Relax. China Isn’t Taking Over!
With Mitt Romney, we had the chance to have a business executive run the country which would have been nice. But I didn’t share his hard-line rhetoric toward China. Is China building up its navy? Yes, but all developed nations do that. I don’t see China taking over the world, militarily or economically. To be sure, their economy is big and growing, but that’s good news for everybody as we can now export more goods to their growing middle class. And take a look at where China is focusing their investments worldwide. For years we were worried that they were a closed society. Now we worry that they’re going to take over the world. We want them investing in the world. And here’s something else: their communistic regime will be replaced internally by a democracy sooner than later. The Chinese are simply too good of businessmen to put up with Communism for too much longer. And when that happens, they will be the world’s biggest democracy, but then we’ll probably worry about that too.
It would appear that John Kerry and Company is doing everything it can to reinitiate a cold war with Russia. Now we hear that the US is “open” to imposing trade sanctions should Ukrainian authorities “violently” quash anti-government protests over cozying up with Russia. Once again we are messing where we should not be messing. Trade between Ukraine and Russia is quite frankly, none of our business. But, says the State Department, it’s not just trade ties but political ties that Ukraine and Russia are strengthening. And your point it what? Of course political ties strengthen when trade ties strengthen—the two go hand in hand. That’s why we have as our motto, “global peace through global trade.”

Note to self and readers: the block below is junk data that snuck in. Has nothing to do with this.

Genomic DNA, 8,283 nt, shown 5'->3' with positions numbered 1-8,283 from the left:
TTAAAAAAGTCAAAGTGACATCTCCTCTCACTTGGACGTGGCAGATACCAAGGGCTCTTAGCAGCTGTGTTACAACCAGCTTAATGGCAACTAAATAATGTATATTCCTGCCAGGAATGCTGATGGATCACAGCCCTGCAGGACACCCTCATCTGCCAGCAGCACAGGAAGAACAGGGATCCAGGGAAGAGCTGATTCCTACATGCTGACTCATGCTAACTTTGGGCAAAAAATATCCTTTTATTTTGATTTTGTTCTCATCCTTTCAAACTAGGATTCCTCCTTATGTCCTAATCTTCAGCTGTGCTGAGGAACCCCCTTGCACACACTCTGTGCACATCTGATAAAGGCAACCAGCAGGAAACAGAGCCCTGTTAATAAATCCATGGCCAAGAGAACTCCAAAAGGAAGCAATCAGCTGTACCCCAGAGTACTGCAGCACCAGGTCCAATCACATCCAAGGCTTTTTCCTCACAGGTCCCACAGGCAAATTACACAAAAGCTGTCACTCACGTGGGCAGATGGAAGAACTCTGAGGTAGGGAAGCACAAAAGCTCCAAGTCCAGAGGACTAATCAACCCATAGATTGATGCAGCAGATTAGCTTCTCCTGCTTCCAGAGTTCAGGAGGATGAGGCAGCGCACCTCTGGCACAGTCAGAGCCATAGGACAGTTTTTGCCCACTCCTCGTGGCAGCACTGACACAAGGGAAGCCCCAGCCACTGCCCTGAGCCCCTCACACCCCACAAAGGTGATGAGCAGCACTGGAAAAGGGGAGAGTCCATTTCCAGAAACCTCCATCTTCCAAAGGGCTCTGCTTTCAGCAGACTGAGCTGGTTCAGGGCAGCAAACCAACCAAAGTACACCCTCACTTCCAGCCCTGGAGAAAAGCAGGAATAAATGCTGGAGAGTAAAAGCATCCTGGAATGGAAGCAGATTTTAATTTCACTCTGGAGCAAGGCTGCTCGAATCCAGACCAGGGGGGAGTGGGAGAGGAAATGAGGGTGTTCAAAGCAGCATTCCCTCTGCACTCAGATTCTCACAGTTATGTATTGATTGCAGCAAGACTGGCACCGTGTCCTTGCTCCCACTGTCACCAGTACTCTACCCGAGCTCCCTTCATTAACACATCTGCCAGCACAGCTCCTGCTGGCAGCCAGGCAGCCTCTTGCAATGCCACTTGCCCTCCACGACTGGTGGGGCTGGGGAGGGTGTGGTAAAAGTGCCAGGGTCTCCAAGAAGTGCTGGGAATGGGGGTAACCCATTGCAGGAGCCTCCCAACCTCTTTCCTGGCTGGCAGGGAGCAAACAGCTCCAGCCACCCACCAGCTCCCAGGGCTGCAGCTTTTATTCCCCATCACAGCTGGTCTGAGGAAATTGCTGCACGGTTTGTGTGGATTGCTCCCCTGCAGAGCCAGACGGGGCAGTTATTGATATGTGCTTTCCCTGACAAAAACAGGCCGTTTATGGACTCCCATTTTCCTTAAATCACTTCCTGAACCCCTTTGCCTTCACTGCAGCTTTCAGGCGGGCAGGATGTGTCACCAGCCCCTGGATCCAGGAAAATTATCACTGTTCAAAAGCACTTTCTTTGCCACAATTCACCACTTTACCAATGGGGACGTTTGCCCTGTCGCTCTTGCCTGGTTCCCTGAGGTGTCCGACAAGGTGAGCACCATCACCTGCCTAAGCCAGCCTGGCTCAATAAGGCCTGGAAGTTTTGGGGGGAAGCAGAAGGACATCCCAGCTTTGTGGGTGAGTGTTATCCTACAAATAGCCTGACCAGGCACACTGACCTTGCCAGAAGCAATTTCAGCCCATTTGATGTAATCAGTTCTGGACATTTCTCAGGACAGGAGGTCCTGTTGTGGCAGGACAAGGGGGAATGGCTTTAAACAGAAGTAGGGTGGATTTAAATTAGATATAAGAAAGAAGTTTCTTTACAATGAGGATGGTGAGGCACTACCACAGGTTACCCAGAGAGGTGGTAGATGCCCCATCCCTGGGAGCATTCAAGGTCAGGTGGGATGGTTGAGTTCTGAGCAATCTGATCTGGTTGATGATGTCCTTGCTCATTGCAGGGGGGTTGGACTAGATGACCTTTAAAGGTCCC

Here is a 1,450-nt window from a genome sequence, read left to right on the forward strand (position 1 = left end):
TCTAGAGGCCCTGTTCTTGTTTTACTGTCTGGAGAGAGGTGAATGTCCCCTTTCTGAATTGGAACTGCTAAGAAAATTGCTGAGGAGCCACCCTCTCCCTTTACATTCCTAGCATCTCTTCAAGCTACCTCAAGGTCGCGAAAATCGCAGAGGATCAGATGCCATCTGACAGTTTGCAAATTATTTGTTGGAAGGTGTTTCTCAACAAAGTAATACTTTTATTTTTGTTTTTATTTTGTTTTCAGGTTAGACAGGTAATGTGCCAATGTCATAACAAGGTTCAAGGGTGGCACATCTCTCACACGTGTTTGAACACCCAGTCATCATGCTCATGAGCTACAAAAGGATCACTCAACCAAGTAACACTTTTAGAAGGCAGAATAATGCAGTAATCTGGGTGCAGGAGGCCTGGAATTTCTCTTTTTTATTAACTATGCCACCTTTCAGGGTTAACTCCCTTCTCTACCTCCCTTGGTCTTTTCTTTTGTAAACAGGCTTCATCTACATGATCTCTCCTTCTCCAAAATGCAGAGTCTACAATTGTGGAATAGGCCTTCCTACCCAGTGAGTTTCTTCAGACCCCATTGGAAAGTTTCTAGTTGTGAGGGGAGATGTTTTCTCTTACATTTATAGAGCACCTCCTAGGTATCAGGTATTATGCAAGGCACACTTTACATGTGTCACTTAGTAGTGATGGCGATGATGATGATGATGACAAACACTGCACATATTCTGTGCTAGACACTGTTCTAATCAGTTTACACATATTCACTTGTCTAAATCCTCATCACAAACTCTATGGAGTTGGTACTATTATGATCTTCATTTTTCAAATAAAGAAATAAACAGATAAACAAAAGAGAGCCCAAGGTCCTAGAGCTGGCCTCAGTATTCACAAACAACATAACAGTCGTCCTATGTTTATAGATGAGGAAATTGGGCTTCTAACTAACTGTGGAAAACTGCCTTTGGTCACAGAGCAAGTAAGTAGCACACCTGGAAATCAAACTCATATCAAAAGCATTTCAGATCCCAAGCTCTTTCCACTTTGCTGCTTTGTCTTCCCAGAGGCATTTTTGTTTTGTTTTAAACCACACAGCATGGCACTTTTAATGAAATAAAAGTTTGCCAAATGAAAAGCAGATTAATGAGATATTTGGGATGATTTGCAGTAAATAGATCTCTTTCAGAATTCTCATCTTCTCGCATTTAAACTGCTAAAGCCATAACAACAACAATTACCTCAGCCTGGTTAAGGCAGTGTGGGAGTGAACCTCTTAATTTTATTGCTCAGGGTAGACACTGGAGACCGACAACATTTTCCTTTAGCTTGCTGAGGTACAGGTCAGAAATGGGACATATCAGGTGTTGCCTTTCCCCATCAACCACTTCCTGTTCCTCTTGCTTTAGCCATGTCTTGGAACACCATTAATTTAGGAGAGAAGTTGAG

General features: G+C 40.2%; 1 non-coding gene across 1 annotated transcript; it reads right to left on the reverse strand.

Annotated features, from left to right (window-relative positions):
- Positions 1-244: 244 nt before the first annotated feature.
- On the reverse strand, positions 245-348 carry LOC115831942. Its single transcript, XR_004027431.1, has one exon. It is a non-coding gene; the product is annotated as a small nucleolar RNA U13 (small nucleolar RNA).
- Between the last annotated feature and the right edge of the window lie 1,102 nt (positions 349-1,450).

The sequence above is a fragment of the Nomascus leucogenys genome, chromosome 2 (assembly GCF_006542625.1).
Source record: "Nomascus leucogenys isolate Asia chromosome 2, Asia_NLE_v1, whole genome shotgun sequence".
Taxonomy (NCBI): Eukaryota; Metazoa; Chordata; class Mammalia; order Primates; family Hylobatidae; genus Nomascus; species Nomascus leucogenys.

If you’ve ever had a high powered meeting with the Japanese, you know that it’s an exotic cocktail of cultural nuances, bluffing, innuendoes, fabricated politeness, patience, and serendipitous conversation. The ubiquitous Japanese interpreter was at once the fall guy and the point man, but always a part of the conversational drama. Well that’s all changing, especially at Honda which recently announced that heretofore, English will be the official language of the company. How boring!
Is NAFTA good for business? Yes. Is it good for American jobs? Depends on who you ask. US Government data claims that the US economy has lost around 845,000 jobs because of increased imports from Canada and Mexico. OK….but like any data, there are caveats. Is that a net loss of jobs? Were those manufacturing jobs replaced by new industry jobs? What about increased jobs in the transportation sector to get those goods from A to B? How many of those jobs were lost to an increase in the use of robotics in manufacturing? I hate to say this but…..most of the government data is produced by employees of public sector unions which makes you wonder if data analysis is being skewed toward union agendas?
Though I question his business acumen and wonder if all his decisions are politically motivated, President Obama—and for that matter any US president—should have “fastrack” trade authority. Congress has the constitutional authority to regulate global trade but the executive branch has the authority to forge trade agreements with other governments. Interesting to note however is that even Harry Reid doesn’t trust President Obama in this area. I’m not quite sure what that means except to underscore how political any business decisions have become these days in Washington. But to succeed as a nation, we have to put our economic growth ahead of politics.
Relax. China Isn’t Taking Over!